What a great way to kick off the conference! There was lots of GWT focus even starting during the keynote, which I honestly didn’t expect; HTML5 and browser video was big but GWT was right there behind it. Real backing from SpringSource/VMware was good to see and the SpeedTracer and 2.1 widget demos were impressive. The keynote is up on YouTube already, with sessions to follow in June.
My big takeaways the first day relating to GWT are:
GWT 2.1 is just around the corner and is heavily performance-focused with more general purpose widgets that will let us display data quickly. Specifically they seem focused on high performance grids and layout strategies, which really started taking off in 2.0.
SpeedTracer has some really powerful new features like being able to add arbitrary benchmark points in code that show up in its UI, and ability to link back to the actual line of Java code for a GWT project (not just the obfuscated JS), along with the server-side integration via Spring from the keynote; while I haven’t tried yet it’s all in the latest milestone and should essentially be available now.
There are a lot of undocumented compiler options to further reduce code size and some other JVM options you might not have expected can help too (like -server and a 64-bit JVM), but using code splitting really makes the biggest difference (yay!), as well as some other things I’ve suspected like avoiding singletons and other static initializers at all cost.
Linkers are really easy to build and are a powerful way to handle the final creation of an app with far more metadata available than, say, manipulating files with ant. Unfortunately something like static linking – an idea many of us have thought about to reduce the coupling between different GWT modules that inherit each other – needs heavy interaction between both the compiler and linker, and even though it’s open the core compiler is far less documented/outside developer friendly right now. However, there is really cool work being done to support distributed compiles that’s separating the work out in a way which might be divided not only among a cluster of machines across permutations, but used to save artifacts and re-use them if the underlying module hasn’t changed. I chatted with some people after the session and there is just a lot of work to be done in that smart splitting/change detection that puts it in at least the 2.2+ timeframe.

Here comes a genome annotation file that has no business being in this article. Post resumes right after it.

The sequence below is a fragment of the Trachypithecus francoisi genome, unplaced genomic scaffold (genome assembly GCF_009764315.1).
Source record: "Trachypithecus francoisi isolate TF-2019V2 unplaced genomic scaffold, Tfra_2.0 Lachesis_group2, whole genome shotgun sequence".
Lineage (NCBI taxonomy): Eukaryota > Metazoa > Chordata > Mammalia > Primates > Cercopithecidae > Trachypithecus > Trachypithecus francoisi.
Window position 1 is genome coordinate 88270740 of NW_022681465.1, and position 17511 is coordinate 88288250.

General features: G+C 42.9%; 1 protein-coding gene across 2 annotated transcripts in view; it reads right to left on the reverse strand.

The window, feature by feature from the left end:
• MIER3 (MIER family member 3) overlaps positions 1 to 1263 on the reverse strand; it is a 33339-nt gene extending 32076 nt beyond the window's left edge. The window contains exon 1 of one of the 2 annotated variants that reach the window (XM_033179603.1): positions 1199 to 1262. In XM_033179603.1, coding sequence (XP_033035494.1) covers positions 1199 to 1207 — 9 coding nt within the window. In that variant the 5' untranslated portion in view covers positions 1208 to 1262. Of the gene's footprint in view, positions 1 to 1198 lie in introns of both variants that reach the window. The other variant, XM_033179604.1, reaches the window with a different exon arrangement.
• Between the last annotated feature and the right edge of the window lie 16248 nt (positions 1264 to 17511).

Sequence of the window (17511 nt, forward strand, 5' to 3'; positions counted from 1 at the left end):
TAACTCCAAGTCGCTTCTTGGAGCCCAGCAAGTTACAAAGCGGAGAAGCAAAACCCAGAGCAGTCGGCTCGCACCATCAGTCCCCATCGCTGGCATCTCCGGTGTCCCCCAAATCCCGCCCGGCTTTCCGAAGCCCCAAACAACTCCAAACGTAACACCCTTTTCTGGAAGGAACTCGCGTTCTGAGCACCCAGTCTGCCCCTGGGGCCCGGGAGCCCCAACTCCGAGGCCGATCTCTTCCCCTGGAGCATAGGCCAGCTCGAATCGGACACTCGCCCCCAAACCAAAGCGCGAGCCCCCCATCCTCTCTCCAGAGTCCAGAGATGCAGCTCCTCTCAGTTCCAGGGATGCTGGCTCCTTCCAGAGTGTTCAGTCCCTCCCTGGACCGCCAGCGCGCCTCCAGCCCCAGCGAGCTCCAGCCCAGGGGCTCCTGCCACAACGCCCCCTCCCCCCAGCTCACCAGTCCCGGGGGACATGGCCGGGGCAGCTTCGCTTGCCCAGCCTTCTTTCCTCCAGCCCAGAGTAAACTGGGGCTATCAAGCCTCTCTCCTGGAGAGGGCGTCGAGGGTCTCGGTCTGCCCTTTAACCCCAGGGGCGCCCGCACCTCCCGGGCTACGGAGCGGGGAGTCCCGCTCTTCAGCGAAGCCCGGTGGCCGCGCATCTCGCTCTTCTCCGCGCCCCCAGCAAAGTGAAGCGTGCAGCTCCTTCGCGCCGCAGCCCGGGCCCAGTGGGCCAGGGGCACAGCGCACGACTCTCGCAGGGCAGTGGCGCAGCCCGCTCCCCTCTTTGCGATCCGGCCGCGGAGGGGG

Architecting for Performance
Most of these best practices were things my team is already familiar with like putting serious thought into how the application is bootstrapped, how many RPCs we’re making, and what the payload is, specifically the importance of having UI-focused meta-services that return exactly what a UI function expects rather than simple generic services with heavy lifting in the client, plus more “use code splitting!”. However some new ideas are using UIBinder to separate out (and obfuscate, in production) css, using LazyPanel to defer rendering as late as possible without affecting the contract of widgets to their consumers, and designing UI’s with more optimism when an RPC takes place (assume it will work and begin the “success” case immediately, finishing as the data arrives, but potentially more work to handle failure).
A theme here was orders of magnitude, and the idea that performance is just a characteristic of usability:
- 100ms = “instant” to users, almost everything should be faster than this – I related to this to anything that’s purely client that I expect to be unnoticeable
- 1,000ms = “keeps focus”, this is a pretty big deal but things above this can be managed with explicit feedback – I related this to anything requiring a potentially slow RPC load and putting up some kind of “Searching…” or “Waiting…” dialog
- 10,000ms = “upper limit”, the longest you can possibly ever take before a user has surely alt-tabbed, gotten up from their desk, force-killed your app, etc.!
There’s a ton of buzz around this right now, but the short story for the moment is that any app forced to stay seriously in the IE7-8 world (which, sadly, mine does), is going to be crippled. To take advantage of what, as they like to say, “all modern browsers” are capable of, apps are going to need a user base comfortable running Chrome, Safari, and Firefox (and I guess Opera), else they’ll be left in the dust.